Maurice Clarett comes 'home' to Ohio State


I can guarantee you that’s a headline I never thought I would’ve typed in my lifetime.

But that’s indeed the case as Maurice Clarett has returned to his old stomping grounds, albeit as one of tens of thousands of students that litter the Ohio State campus instead of a revered-turned-reviled football star.

The former Buckeyes running back and hero of the school’s last national championship is enrolled at OSU, taking his first classes of the summer session Monday with a listed major of Consumer and Family Finances.

Clarett released a statement through the university in which he sounded both contrite and just wanting to get on with his life.

This is a surreal feeling to be back at Ohio State in such a supportive environment. I have looked forward to being back in school and I’m doing my best to fit in with other students. I don’t want to be distraction or nuisance to the football team or to students on campus.”

Monday was likely one of the the first times Clarett has stepped foot back on the Columbus campus since being ruled ineligible in 2003 for receiving illegal benefits.  Shortly thereafter, the now-26-year-old Clarett — after a failed 2004 lawsuit that, if successful, would’ve allowed him to circumvent league rules and enter the draft before he’d been out of high school for three years — was drafted by the Denver Broncos in the third round of the 2005 NFL draft.  After being cut by the Broncos before ever seeing a preseason or regular-season NFL field, Clarett’s personal life began to unravel and spiral out of control.

On New Year’s Day of 2006, Clarett was being sought by police and ultimately charged with aggravated robbery; eight months later, he was arrested yet again following a police chase and subsequently charged with, among other offenses, carrying a concealed weapon without a permit.  Both of those incidents occurred in the city of Columbus.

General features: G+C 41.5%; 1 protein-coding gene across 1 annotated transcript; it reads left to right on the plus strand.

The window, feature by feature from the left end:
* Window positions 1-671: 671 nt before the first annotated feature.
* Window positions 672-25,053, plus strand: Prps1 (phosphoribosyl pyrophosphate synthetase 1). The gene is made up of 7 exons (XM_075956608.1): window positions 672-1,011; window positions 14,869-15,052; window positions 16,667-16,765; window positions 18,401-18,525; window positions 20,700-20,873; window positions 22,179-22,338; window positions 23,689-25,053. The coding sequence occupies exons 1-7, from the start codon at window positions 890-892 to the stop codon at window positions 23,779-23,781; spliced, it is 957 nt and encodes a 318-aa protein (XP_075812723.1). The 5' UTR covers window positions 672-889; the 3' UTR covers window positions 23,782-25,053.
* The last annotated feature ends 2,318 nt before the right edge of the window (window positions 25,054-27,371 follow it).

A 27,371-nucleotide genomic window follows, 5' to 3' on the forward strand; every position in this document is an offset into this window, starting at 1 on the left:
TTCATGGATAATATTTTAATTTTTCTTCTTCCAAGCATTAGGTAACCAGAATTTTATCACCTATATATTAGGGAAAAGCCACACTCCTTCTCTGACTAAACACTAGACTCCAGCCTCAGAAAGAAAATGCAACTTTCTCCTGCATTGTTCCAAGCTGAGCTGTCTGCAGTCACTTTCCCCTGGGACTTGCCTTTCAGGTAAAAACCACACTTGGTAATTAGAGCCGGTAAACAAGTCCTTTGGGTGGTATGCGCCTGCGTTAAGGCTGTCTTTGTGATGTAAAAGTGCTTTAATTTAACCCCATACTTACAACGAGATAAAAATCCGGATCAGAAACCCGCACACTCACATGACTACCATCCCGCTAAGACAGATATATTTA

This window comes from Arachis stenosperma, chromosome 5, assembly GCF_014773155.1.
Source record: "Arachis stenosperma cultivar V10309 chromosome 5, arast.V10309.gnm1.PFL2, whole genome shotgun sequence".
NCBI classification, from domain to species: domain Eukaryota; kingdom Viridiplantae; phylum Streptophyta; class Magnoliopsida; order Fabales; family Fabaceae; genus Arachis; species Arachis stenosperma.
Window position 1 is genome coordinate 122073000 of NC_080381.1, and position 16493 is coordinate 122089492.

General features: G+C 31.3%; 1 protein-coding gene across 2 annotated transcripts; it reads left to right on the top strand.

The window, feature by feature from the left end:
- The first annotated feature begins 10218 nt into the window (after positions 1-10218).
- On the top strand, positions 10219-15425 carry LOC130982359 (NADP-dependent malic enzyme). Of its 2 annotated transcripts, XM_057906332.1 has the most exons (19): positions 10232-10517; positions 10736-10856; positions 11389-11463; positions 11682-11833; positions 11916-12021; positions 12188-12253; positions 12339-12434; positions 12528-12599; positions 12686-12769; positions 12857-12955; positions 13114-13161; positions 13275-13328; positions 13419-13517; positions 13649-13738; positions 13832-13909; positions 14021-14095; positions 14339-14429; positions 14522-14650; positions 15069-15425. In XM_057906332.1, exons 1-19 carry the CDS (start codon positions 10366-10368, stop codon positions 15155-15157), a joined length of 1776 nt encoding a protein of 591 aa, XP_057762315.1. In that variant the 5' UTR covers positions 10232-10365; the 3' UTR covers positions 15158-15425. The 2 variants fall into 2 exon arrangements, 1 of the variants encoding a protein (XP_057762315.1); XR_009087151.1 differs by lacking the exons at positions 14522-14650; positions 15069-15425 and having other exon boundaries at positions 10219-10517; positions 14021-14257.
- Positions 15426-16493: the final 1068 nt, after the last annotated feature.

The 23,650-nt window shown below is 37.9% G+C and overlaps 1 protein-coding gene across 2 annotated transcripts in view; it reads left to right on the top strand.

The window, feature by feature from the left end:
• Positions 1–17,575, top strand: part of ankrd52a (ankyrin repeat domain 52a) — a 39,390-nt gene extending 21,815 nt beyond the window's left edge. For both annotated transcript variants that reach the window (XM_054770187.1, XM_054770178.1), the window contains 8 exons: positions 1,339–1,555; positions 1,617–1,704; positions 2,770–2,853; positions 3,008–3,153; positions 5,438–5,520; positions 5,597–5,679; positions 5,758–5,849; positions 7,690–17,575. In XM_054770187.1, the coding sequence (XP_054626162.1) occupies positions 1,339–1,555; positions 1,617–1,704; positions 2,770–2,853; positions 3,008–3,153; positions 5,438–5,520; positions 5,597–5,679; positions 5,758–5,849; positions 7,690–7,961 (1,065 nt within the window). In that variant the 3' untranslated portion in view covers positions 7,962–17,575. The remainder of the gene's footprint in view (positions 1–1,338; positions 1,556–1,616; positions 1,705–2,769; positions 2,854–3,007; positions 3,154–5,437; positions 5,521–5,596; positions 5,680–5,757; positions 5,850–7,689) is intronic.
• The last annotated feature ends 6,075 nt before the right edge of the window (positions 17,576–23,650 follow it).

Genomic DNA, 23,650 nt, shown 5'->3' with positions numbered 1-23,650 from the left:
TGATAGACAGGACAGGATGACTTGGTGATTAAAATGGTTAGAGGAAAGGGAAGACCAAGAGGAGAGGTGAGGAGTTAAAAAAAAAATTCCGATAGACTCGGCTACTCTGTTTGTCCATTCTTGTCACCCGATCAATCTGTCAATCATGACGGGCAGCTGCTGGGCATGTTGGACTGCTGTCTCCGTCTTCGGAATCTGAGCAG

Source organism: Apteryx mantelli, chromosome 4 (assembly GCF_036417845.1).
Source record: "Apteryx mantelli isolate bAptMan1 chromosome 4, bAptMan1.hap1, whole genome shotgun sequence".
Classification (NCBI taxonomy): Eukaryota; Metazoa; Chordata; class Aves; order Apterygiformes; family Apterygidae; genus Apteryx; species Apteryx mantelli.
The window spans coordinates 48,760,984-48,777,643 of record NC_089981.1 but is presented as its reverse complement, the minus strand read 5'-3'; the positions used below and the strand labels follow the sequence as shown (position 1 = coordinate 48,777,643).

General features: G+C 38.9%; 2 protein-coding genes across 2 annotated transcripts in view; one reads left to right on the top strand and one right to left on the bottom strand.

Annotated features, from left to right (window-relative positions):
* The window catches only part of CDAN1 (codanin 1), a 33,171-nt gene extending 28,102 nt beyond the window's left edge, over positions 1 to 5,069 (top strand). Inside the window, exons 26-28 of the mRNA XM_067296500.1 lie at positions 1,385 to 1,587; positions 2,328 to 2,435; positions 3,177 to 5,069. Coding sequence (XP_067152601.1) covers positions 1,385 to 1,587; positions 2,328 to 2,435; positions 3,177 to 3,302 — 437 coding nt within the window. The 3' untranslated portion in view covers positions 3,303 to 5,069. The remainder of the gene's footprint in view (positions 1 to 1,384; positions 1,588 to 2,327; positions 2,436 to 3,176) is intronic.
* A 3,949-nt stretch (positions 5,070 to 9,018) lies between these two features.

In September of that year, Clarett was sentenced to seven-and-a-half years in prison, with the possibility of early release halfway through the sentence.  In April of this year, Clarett was indeed granted early release, but was ordered to a Columbus halfway house for six months.  Again, in Columbus.

So, one of the most self-entitled players in the history of college football has come full circle, attempting to get a mess of a life under control as he exits prison and embarks on the rest of his days on this earth.

In a blog family and friends helped him maintain while in prison as he had no Internet access, Clarett — in the final posting that appeared in August of last year — placed the onus for his troubles squarely where they belong.  On himself.

“One thing that really frustrates me is that I have not been relevant to my family for the past four summers. That puts a chip on my shoulder. I have no one to blame but myself. The thoughts just put me in a zone like no other. It puts me in my “One and only” mode. I know that there is no way for me to make up for lost time but hopefully my actions in the future will help them to forget all that’s taken place in the past. I never thought I’d once again be in the position of thinking how am I going to get out of this rut. I think that the longer I wait the more serious I become. I think it’s because I have a good understanding on what it means to be physically free.”

I have no one to blame but myself.

If Clarett can wrap his arms around that ideal and truly live it — as opposed to his pre-prison life, which consisted of various coddlers ranging from hangers-on to family to members of the OSU athletic department and football program enabling at nearly every turn — maybe he can flip the script on this sad tale and become a productive member of society.

Good luck, Maurice.  Don’t blow this chance sitting in your lap.

SEC, Big Ten and Pac-12 all have 5 teams in coaches top 25 poll

Johnny Jefferson, Micah Awe